Some recent vignettes from the life of Alan (age 8) and David (age 6):
1) As a prize for reading to his littlest brother (Jacob, age 4), Alan got to watch this clip from an old movie. (Relevance: we were just reading some Greek myths, and did the Perseus and Medusa story.) I say "old movie", but I remember when this came out -- I was a senior in high school.
Anyway. Alan has a vivid imagination, so this was right on the edge of Too Scary. But what kept it on this side was... the monster. About two minutes in, Alan said, "Medusa looks like special effects." This was, I think, partly defensive -- it's a scary scene, Medusa is scary, so reassure your eight-year-old self that it's just a movie. But it was also an effective defensive tactic, because -- I'm really sorry, Ray Harryhausen -- an eight-year-old in 2010 has seen special effects so breathtakingly realistic that a stop-motion monster, no matter how scary-looking, is just not going to wholly convince.
(Oddly enough, this wasn't an issue with the entirely-stop-motion Fantastic Mr. Fox movie. They didn't like Mr. Fox, more's the pity, but it wasn't because of the animation.)
2) We have an old CD player/tape recorder in their room. Mostly they've been playing CDs, but last week Claudia picked up a couple of tapes at the library.
When the tape ran out, Alan was completely nonplussed. "You have to take it out, turn it over -- see? -- and put it in again." "You do it, Daddy."
Also, the tape control buttons. They're similar to the CD controls, but just different enough to be confusing. And you have to push them really hard. "Daddy, you do the controls. They're like, you know, when you were a kid." "When I was a kid?" "Yah, when you were little you had things like this. Right?"
Actually, I first encountered this now-grotesquely-obsolete technology sometime circa 1982. When I was Alan's age, the equivalent of their CD/tape player was my older sisters' Close'n'Play. (And yes, I remember that very commercial.)
Anyway. It's like jacking into the Core Mind! only, backwards.
3) The boys enjoy listening to the Three Question Marks, a set of audio-only dramas involving three boy detectives. They were originally a radio series, but I don't think they've been on the radio for a while. We have most of them now on CD.
And it was fine and they liked it and all, except... they kept wanting to sit in front of my laptop and stare at the screen. I guess it was something like having a radio broadcast out of a blank TV.
4) Yesterday we went for a walk up on the Hochrhoen, the high moor behind the town.
The Hochrhoen is high, windswept patch of land, not good for much of anything except grazing sheep. So back when the German states were establishing boundaries, they ran the dividing lines between Bavaria, Thuringia and Hesse right through it -- basically because it wasn't worth arguing over.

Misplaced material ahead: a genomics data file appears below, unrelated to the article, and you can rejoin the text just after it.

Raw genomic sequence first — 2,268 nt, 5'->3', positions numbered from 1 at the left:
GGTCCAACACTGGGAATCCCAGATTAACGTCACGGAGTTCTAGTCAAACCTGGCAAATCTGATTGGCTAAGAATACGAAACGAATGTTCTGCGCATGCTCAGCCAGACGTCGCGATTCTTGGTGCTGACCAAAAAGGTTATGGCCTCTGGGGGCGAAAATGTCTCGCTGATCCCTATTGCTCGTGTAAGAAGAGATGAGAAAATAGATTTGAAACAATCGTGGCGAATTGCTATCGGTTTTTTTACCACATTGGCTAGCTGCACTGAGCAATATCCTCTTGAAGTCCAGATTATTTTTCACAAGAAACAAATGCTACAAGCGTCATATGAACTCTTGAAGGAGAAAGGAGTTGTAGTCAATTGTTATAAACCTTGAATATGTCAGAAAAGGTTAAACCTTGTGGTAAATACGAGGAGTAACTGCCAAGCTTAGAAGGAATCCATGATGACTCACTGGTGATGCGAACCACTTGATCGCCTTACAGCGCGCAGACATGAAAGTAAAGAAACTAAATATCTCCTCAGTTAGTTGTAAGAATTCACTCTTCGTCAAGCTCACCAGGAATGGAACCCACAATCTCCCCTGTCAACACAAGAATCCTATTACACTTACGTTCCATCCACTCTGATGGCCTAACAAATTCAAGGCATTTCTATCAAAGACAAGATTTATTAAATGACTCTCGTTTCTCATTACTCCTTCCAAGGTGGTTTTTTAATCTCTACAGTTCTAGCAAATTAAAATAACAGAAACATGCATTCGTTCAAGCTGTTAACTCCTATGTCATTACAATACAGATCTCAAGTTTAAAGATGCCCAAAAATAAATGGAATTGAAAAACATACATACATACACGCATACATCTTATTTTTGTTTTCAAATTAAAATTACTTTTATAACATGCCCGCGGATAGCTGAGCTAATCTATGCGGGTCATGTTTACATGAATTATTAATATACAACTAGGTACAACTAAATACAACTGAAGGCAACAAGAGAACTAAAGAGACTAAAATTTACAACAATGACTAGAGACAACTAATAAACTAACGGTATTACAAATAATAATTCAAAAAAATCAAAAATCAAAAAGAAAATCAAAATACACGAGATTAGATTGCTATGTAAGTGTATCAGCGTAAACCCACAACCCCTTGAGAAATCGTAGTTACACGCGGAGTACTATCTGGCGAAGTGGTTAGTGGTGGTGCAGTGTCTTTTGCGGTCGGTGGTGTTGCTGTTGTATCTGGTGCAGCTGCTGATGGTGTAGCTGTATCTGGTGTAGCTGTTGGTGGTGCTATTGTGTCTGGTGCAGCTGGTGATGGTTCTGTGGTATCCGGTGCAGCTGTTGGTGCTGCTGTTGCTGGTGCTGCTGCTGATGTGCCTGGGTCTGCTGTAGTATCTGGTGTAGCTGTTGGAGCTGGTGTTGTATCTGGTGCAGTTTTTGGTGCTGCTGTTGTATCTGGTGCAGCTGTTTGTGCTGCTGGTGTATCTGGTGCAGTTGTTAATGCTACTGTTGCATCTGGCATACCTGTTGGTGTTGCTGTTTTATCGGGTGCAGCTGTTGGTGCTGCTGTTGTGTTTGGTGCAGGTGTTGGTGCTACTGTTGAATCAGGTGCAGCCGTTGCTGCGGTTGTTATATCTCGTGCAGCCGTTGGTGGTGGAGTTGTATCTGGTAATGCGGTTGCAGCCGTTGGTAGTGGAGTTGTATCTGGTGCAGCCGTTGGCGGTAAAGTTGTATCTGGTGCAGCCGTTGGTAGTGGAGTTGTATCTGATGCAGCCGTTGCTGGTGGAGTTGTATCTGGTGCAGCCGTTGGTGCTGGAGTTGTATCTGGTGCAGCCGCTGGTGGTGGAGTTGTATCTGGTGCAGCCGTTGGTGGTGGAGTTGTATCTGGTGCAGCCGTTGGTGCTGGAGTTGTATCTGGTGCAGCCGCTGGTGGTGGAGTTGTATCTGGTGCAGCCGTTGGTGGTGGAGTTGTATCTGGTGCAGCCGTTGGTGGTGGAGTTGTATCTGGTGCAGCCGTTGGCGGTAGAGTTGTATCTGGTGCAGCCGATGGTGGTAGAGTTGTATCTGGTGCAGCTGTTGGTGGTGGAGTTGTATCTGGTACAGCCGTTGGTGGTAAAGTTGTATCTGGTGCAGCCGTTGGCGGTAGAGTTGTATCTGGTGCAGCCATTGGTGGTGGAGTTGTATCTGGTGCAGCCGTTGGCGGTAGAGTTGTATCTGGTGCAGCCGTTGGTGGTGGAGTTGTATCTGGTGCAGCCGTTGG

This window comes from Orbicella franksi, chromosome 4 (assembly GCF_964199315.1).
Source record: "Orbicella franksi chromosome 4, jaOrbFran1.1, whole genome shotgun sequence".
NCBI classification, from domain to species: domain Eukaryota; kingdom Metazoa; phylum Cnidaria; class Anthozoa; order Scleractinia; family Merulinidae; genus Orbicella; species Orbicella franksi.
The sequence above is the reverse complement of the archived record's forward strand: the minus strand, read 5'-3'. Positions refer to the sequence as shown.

So a century or two later, when Germany got split between East and West, the line ran right across the middle of the moor. Up until 1991, the Bavarian and Hessian pieces were a mix of sheep meadows and nature preserves, while the Thuringian side was a Restricted Zone, accessible only to residents and people with special IDs.
After reunification, most of that became nature preserves too. (Tip for the Koreans: you can instantly bulk up your national park system just by leaving the border zone be.) But there's a spot on the HochRhoen, about ten minutes drive from our house, where they left part of the old border fence.
So there's maybe 50 feet of rusty metal fence with barbed wire on top, in front of a crumbling bunker that's now overgrown with grass. Right behind it is a watchtower, maybe 20 meters or 70 feet tall, with one-way glass around the crow's nest and a big searchlight on top. There's a big map-board showing how the whole area used to look: machine gun emplacements over here, kennel for the dogs back there, land mines and booby traps all along this stretch.
The brilliant part is this: tower, bunker and piece of fence now stand alone in the middle of a huge open meadow. It's all grass and flowers, with absolutely nothing to distinguish one side from another. A hiking trail runs across it. Where once the land mines were buried, now there's nothing more dangerous than the occasional cow pat.
I tried to explain the history to the boys, but it was strangely hard. Two Germanies, one of which kept its people locked up? Just... weird. And anyway, they were more interested in climbing up the sides of the bunker and then scrambling down, over and over.
I'm not sure if it's the surrealistic isolation, or just the Communist-era concrete, but the tower, bunker and fence all look a lot more than twenty years old. I remember East Germany -- I visited East Berlin, back when -- but now it really seems like a completely different era, almost incomprehensible to a boy growing up today.
On the other hand, they think it's cool that I can make a yo-yo do tricks. So there's that.